Institute of Astronomy

NB Postponed to Easter Term:The most massive black holes in the early universe

SpeakerTalk DateTalk Series
Xiaohui Fan (University of Arizona)11 February 2016Institute of Astronomy Colloquia


High-redshift quasars, powered by accretion of supermassive black holes,provide unique probe to the formation of black holes in the early universe,
the co-evolution of black holes and their host galaxies, and the contribution of black accretion to cosmic reionization. I will review recent results from new high-redshift quasar surveys, focusing on the first discoveries of quasars with 10 billion solar mass black holes at the end of reionization; their existence might require direct collapse of massive black hole seeds at early epochs. I will present new ALMA observations on the host galaxies of luminous z>6 quasars. which have high star formation rates accompanied by modest host masses, implying strong evolution of black hole/galaxy mass relation at high-redshift. I will also discuss recent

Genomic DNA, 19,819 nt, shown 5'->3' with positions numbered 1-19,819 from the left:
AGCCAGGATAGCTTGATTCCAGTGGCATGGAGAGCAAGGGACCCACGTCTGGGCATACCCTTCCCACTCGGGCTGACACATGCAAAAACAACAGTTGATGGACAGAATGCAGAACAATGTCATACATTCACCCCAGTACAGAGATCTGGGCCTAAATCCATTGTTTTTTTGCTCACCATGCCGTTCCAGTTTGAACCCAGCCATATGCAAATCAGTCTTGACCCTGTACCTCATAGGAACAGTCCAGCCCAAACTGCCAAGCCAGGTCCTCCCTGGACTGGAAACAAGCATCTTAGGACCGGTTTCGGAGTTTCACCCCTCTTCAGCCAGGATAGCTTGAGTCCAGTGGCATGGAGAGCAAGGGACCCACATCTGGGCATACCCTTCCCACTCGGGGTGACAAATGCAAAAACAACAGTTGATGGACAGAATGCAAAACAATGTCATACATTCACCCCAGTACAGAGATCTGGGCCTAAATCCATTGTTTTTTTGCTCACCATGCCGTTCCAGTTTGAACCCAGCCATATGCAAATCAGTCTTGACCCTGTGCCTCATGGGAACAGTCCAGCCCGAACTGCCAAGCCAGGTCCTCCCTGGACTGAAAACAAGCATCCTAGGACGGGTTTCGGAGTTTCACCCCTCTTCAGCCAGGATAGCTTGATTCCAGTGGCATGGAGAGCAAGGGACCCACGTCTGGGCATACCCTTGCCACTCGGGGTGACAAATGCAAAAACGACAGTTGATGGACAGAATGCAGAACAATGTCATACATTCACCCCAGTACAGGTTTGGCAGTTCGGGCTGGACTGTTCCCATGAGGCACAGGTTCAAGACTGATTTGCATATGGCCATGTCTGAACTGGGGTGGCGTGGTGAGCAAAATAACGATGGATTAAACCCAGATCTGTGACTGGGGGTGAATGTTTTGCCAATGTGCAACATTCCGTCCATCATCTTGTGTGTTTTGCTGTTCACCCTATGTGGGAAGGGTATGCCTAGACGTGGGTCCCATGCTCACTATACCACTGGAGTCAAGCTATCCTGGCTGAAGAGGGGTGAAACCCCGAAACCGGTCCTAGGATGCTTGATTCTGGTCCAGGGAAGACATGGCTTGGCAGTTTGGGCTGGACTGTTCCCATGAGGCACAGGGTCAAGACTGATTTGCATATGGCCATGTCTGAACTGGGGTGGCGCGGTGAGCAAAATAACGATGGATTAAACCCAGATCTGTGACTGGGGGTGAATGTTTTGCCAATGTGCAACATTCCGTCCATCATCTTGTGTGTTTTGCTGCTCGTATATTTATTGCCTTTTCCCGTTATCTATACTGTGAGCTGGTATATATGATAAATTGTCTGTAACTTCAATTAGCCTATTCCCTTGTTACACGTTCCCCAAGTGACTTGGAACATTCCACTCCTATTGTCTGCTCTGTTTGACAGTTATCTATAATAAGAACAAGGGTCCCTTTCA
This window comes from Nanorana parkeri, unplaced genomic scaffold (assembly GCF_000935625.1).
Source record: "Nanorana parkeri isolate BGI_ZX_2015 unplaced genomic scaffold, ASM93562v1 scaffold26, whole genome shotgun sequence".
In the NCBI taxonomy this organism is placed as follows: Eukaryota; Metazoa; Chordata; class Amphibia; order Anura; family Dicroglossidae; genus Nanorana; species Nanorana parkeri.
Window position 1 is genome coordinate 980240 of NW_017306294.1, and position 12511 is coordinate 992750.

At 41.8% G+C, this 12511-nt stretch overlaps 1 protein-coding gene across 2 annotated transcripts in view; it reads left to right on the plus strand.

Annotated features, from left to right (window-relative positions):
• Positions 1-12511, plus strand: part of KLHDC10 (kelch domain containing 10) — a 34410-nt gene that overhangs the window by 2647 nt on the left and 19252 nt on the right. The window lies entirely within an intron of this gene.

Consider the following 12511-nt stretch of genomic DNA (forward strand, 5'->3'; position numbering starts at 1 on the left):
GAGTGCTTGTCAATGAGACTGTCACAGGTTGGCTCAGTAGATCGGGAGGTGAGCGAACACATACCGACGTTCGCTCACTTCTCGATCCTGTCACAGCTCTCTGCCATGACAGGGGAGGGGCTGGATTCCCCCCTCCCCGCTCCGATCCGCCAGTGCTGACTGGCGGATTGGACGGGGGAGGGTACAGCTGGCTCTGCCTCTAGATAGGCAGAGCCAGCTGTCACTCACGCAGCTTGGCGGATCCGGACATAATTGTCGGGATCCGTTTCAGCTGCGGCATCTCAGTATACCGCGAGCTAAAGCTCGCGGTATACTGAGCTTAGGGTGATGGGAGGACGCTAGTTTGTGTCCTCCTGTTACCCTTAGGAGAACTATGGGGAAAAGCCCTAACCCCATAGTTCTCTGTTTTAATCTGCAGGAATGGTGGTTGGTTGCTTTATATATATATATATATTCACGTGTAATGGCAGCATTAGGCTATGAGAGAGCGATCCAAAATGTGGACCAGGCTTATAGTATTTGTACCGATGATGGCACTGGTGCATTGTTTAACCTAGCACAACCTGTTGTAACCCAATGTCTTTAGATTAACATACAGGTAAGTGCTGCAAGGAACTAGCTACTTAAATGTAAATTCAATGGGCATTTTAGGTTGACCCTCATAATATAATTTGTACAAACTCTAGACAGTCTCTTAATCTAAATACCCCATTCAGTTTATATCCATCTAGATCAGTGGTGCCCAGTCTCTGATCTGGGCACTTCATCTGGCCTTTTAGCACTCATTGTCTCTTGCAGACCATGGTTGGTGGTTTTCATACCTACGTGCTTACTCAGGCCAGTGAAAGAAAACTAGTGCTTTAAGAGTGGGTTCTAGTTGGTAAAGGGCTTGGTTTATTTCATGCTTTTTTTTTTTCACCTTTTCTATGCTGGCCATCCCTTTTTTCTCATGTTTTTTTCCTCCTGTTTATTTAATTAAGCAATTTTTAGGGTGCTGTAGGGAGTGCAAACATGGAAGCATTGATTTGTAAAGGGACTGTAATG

determinations of high-redshift quasar luminosity function, which show a surprisingly high characteristic luminosity and call for a re-evaluation of the role of AGN in cosmic reionziation through a more complete census of faint high-redshift quasar population.


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